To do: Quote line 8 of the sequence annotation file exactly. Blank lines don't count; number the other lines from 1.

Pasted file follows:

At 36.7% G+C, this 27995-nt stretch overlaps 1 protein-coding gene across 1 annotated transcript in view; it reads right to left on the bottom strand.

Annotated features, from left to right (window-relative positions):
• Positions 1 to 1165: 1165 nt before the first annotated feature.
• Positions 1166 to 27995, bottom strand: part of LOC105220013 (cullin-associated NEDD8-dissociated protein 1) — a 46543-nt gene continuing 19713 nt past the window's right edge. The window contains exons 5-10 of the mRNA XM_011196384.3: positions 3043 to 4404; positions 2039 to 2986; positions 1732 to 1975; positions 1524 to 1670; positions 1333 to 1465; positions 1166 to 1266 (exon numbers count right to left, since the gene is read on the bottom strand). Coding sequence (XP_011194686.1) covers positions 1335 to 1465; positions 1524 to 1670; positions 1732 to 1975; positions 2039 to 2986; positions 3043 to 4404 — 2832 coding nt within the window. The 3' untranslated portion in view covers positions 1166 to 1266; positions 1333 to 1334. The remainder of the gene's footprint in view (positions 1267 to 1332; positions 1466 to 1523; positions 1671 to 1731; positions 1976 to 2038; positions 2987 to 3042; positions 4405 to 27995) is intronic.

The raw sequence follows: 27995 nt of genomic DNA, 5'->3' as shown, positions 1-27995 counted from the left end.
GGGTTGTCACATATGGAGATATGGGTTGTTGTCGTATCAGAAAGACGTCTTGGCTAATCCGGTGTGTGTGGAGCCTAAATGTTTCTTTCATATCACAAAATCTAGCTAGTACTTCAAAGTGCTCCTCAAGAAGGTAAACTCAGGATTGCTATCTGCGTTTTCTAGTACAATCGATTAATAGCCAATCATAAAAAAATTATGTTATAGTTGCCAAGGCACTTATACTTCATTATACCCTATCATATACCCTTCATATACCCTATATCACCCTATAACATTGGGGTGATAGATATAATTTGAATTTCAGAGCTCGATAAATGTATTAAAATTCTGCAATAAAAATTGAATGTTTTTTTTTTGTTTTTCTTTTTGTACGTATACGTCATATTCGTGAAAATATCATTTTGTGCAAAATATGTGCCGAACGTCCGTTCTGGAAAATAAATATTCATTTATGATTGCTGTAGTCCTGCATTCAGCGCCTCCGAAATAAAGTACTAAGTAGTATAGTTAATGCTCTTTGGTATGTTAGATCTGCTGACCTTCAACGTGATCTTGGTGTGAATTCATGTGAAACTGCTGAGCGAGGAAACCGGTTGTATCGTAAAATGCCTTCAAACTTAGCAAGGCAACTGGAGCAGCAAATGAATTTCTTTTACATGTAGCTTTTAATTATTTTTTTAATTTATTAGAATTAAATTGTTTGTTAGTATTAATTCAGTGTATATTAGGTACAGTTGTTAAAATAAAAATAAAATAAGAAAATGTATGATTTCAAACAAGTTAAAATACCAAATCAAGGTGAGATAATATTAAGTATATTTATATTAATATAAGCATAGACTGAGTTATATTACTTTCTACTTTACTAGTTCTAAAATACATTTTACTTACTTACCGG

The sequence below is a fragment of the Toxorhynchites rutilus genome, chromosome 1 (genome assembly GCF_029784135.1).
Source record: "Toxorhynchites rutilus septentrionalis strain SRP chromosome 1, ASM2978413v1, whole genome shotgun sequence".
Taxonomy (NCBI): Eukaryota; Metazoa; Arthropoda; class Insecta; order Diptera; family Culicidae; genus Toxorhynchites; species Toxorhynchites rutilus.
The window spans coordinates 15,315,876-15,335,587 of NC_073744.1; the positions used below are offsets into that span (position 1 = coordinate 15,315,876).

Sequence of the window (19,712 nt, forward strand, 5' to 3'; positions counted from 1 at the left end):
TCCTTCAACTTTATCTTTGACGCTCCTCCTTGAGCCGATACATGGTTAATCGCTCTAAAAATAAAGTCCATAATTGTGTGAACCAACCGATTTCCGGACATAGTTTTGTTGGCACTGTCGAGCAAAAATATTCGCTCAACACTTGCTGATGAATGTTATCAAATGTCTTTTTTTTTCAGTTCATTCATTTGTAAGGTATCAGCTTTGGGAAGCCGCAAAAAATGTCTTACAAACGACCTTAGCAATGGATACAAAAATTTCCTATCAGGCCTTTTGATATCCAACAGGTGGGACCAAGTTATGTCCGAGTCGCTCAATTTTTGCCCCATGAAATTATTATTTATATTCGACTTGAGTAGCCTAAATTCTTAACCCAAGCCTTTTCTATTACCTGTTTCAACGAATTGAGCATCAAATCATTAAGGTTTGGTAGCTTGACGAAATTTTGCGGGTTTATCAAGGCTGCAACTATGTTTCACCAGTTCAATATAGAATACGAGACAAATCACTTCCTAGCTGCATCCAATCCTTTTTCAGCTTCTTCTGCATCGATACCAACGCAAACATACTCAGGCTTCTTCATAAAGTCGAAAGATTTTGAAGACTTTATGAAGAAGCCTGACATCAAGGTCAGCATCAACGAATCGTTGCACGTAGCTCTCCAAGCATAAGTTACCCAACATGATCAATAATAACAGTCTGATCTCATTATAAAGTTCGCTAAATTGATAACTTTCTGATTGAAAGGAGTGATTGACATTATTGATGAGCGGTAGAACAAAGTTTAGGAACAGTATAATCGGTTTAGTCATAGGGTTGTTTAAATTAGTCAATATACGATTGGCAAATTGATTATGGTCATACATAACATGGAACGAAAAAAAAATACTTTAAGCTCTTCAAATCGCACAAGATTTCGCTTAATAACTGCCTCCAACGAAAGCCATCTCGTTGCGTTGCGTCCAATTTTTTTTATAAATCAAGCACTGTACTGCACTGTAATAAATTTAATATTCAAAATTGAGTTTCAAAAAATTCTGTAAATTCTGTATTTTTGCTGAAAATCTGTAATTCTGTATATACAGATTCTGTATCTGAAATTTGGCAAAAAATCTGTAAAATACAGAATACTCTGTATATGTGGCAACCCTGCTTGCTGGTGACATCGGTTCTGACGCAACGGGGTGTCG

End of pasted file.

Source record: "Toxorhynchites rutilus septentrionalis strain SRP chromosome 1, ASM2978413v1, whole genome shotgun sequence".